In future blogs, we will look more closely at sugar in the diet.

To learn more, please watch my video below:

Related Information: Reducing Sugar and Salt


  1. Sami Motaghedi

    Fruits, honey, root veggies, and bread are healthy to eat. I eat carbs daily or I’ll need to drink coffee/energy drinks to survive the day.

  2. Maria Jasmine Freeman

    Very well said; thanks. Add to that one point; simple refined sugars are great food for pathogenic flora in our guts, meanwhile the healthy flora would be food-deprived by the escorting low-fiber intake. In this manner, pathogenic flora proliferate immensely, resulting in Dysbiosis, reverberating at multiple fronts, not the least of, the occurrence of a leaky gut presumably culpable of obesity, and allergic, immune, and hormonal disorders, and more. From here, in this framework, perhaps honey, by virtue of its content of prebiotics( oligosaccharides), amino acids, enzymes, etc .., can be voted for as healthy despite its sugar content.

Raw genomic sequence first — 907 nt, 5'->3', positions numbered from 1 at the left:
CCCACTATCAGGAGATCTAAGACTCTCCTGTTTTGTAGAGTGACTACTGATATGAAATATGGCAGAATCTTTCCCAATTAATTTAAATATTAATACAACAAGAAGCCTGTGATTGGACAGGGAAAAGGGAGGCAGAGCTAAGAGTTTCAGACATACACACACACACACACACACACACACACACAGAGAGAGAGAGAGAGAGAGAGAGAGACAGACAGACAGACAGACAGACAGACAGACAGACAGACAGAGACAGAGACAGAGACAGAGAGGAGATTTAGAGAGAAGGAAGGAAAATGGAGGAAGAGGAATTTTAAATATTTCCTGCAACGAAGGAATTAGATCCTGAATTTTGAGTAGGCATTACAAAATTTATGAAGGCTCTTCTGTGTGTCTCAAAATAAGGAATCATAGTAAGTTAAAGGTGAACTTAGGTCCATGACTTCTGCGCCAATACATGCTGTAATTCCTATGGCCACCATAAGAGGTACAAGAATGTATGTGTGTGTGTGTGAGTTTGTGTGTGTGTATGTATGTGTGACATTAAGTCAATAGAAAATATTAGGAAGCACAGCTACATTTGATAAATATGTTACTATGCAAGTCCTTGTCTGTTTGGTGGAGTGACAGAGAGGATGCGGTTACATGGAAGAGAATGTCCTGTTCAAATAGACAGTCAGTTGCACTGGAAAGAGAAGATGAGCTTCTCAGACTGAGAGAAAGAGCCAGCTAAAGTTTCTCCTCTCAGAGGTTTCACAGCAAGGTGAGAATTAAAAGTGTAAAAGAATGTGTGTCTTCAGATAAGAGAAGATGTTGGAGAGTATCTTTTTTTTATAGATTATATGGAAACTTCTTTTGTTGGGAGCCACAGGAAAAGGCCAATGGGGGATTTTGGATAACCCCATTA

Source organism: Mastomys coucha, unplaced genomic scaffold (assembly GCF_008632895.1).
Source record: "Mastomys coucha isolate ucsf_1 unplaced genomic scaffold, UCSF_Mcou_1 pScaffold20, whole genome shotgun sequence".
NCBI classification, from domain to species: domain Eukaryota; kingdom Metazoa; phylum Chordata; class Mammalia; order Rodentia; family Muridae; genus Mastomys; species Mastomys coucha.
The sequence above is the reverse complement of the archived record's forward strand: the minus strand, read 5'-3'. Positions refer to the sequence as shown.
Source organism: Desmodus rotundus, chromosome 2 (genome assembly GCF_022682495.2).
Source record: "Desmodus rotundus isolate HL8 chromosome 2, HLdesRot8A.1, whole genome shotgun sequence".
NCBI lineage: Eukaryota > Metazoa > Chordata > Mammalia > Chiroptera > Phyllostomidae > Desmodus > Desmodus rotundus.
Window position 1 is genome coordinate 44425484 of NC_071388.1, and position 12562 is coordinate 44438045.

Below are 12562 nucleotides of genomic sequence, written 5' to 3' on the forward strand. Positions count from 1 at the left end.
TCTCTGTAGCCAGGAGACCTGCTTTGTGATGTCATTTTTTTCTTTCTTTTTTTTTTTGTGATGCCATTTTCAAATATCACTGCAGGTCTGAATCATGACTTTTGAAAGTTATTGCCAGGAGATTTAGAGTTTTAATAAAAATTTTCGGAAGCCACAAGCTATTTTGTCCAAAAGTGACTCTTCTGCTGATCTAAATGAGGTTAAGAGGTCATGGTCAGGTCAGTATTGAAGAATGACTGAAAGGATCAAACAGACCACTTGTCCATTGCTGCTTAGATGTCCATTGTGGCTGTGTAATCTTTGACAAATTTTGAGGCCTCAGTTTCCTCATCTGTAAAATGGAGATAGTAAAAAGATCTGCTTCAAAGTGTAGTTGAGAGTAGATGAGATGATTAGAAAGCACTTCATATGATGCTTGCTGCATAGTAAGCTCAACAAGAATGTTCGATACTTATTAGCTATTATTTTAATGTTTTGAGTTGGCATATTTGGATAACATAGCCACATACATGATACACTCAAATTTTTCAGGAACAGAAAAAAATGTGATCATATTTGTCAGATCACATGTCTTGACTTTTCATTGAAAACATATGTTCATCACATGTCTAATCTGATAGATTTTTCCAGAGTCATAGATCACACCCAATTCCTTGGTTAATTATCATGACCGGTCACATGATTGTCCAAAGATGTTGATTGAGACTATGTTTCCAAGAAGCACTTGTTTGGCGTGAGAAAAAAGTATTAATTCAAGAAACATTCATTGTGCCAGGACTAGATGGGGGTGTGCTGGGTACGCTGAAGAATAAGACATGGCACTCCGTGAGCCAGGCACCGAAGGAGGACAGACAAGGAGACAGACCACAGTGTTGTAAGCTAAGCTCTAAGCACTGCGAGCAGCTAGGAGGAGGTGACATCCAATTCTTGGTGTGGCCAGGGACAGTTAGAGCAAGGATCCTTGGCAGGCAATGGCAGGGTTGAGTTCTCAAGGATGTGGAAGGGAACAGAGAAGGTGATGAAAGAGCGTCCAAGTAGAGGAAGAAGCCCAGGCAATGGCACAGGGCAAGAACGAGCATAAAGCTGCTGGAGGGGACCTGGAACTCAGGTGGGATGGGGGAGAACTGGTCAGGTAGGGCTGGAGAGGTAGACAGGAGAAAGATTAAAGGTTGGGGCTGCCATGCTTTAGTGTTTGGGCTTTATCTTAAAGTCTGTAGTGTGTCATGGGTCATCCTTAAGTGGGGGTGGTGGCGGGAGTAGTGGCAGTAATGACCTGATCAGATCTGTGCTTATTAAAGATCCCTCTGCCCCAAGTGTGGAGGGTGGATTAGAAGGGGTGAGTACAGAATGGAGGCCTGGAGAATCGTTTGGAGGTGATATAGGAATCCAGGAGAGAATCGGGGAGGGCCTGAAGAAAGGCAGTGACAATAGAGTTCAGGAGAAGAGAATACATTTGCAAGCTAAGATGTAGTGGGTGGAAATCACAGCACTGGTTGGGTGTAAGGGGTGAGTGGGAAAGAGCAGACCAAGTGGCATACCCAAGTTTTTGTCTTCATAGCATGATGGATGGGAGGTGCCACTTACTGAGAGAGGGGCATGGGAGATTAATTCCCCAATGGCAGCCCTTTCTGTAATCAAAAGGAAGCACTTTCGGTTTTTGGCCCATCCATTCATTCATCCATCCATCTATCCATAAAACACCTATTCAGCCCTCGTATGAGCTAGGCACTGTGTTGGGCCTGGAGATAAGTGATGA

Back to nature; vegetables, grains, nuts, ( and fish), probiotic foods, and the least processed foods are best.
    Hana Fayyad M.D.

  3. Charles Garascia

    On the other hand: Any Starch we eat is turned into Sugar by the Hydrochloric Acid in our stomachs. This is a catalytic reaction that can’t be changed. So a bread roll at a meal really represents a lot of sugar. All bread, pancakes, rolls, tortillas, chips, etc. all mostly become Sugar after eating. Maybe eating foods that slowly release their starches may make sense?

  4. Coryl LaRue Jones, PhD